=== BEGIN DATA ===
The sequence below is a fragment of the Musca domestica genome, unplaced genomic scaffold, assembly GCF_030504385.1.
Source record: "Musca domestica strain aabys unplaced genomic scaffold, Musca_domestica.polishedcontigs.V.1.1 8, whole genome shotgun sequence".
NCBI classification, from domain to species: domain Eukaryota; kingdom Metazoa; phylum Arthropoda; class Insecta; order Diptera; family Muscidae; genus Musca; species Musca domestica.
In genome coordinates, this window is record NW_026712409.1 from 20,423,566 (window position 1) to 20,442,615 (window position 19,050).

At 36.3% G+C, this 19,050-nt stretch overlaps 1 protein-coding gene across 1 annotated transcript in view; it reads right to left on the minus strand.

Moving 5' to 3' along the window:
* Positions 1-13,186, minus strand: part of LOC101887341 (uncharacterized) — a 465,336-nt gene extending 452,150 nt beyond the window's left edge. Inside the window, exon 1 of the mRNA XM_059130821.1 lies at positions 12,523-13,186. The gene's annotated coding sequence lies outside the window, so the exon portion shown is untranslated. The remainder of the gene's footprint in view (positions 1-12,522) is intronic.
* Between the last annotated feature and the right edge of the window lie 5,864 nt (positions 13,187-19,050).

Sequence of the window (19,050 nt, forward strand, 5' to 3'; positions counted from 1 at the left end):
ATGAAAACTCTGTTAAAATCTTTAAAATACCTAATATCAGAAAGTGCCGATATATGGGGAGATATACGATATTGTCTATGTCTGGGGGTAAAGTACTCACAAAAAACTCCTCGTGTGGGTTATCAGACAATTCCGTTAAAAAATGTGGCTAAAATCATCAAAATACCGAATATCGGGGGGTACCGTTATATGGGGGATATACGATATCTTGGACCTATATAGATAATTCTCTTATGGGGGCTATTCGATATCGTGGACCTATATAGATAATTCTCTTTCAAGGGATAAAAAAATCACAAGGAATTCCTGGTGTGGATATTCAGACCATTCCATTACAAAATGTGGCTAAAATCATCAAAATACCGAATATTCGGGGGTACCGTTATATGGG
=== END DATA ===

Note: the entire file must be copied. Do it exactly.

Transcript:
The sequence below is a fragment of the Musca domestica genome, unplaced genomic scaffold, assembly GCF_030504385.1.
Source record: "Musca domestica strain aabys unplaced genomic scaffold, Musca_domestica.polishedcontigs.V.1.1 8, whole genome shotgun sequence".
NCBI classification, from domain to species: domain Eukaryota; kingdom Metazoa; phylum Arthropoda; class Insecta; order Diptera; family Muscidae; genus Musca; species Musca domestica.
In genome coordinates, this window is record NW_026712409.1 from 20,423,566 (window position 1) to 20,442,615 (window position 19,050).

At 36.3% G+C, this 19,050-nt stretch overlaps 1 protein-coding gene across 1 annotated transcript in view; it reads right to left on the minus strand.

Moving 5' to 3' along the window:
* Positions 1-13,186, minus strand: part of LOC101887341 (uncharacterized) — a 465,336-nt gene extending 452,150 nt beyond the window's left edge. Inside the window, exon 1 of the mRNA XM_059130821.1 lies at positions 12,523-13,186. The gene's annotated coding sequence lies outside the window, so the exon portion shown is untranslated. The remainder of the gene's footprint in view (positions 1-12,522) is intronic.
* Between the last annotated feature and the right edge of the window lie 5,864 nt (positions 13,187-19,050).

Sequence of the window (19,050 nt, forward strand, 5' to 3'; positions counted from 1 at the left end):
ATGAAAACTCTGTTAAAATCTTTAAAATACCTAATATCAGAAAGTGCCGATATATGGGGAGATATACGATATTGTCTATGTCTGGGGGTAAAGTACTCACAAAAAACTCCTCGTGTGGGTTATCAGACAATTCCGTTAAAAAATGTGGCTAAAATCATCAAAATACCGAATATCGGGGGGTACCGTTATATGGGGGATATACGATATCTTGGACCTATATAGATAATTCTCTTATGGGGGCTATTCGATATCGTGGACCTATATAGATAATTCTCTTTCAAGGGATAAAAAAATCACAAGGAATTCCTGGTGTGGATATTCAGACCATTCCATTACAAAATGTGGCTAAAATCATCAAAATACCGAATATTCGGGGGTACCGTTATATGGG